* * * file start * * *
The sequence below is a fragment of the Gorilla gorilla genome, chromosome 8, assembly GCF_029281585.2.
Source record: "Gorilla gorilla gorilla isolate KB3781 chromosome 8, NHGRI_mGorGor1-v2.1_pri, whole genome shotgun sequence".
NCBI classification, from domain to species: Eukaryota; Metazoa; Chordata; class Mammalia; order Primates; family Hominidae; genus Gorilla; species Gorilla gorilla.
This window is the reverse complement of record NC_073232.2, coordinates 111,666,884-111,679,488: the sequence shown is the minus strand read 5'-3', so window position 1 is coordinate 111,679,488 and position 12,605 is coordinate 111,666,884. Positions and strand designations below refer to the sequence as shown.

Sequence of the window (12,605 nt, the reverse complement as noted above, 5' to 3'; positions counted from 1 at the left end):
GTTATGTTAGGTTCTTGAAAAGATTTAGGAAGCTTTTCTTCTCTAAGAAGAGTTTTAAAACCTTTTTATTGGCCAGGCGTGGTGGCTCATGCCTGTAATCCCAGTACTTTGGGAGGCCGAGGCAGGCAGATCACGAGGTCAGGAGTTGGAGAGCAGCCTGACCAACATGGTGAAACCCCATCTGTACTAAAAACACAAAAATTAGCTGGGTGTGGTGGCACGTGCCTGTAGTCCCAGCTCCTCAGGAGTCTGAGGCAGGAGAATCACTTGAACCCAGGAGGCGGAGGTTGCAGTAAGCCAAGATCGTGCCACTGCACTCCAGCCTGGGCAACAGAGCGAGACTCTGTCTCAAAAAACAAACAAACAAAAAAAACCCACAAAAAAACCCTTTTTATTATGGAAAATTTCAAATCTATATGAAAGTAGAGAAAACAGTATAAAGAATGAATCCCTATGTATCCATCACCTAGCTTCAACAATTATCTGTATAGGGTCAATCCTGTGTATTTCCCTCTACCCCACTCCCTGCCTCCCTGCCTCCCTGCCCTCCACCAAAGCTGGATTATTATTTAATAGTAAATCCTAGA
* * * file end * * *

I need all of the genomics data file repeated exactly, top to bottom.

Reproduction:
The sequence below is a fragment of the Gorilla gorilla genome, chromosome 8, assembly GCF_029281585.2.
Source record: "Gorilla gorilla gorilla isolate KB3781 chromosome 8, NHGRI_mGorGor1-v2.1_pri, whole genome shotgun sequence".
NCBI classification, from domain to species: Eukaryota; Metazoa; Chordata; class Mammalia; order Primates; family Hominidae; genus Gorilla; species Gorilla gorilla.
This window is the reverse complement of record NC_073232.2, coordinates 111,666,884-111,679,488: the sequence shown is the minus strand read 5'-3', so window position 1 is coordinate 111,679,488 and position 12,605 is coordinate 111,666,884. Positions and strand designations below refer to the sequence as shown.

Sequence of the window (12,605 nt, the reverse complement as noted above, 5' to 3'; positions counted from 1 at the left end):
GTTATGTTAGGTTCTTGAAAAGATTTAGGAAGCTTTTCTTCTCTAAGAAGAGTTTTAAAACCTTTTTATTGGCCAGGCGTGGTGGCTCATGCCTGTAATCCCAGTACTTTGGGAGGCCGAGGCAGGCAGATCACGAGGTCAGGAGTTGGAGAGCAGCCTGACCAACATGGTGAAACCCCATCTGTACTAAAAACACAAAAATTAGCTGGGTGTGGTGGCACGTGCCTGTAGTCCCAGCTCCTCAGGAGTCTGAGGCAGGAGAATCACTTGAACCCAGGAGGCGGAGGTTGCAGTAAGCCAAGATCGTGCCACTGCACTCCAGCCTGGGCAACAGAGCGAGACTCTGTCTCAAAAAACAAACAAACAAAAAAAACCCACAAAAAAACCCTTTTTATTATGGAAAATTTCAAATCTATATGAAAGTAGAGAAAACAGTATAAAGAATGAATCCCTATGTATCCATCACCTAGCTTCAACAATTATCTGTATAGGGTCAATCCTGTGTATTTCCCTCTACCCCACTCCCTGCCTCCCTGCCTCCCTGCCCTCCACCAAAGCTGGATTATTATTTAATAGTAAATCCTAGA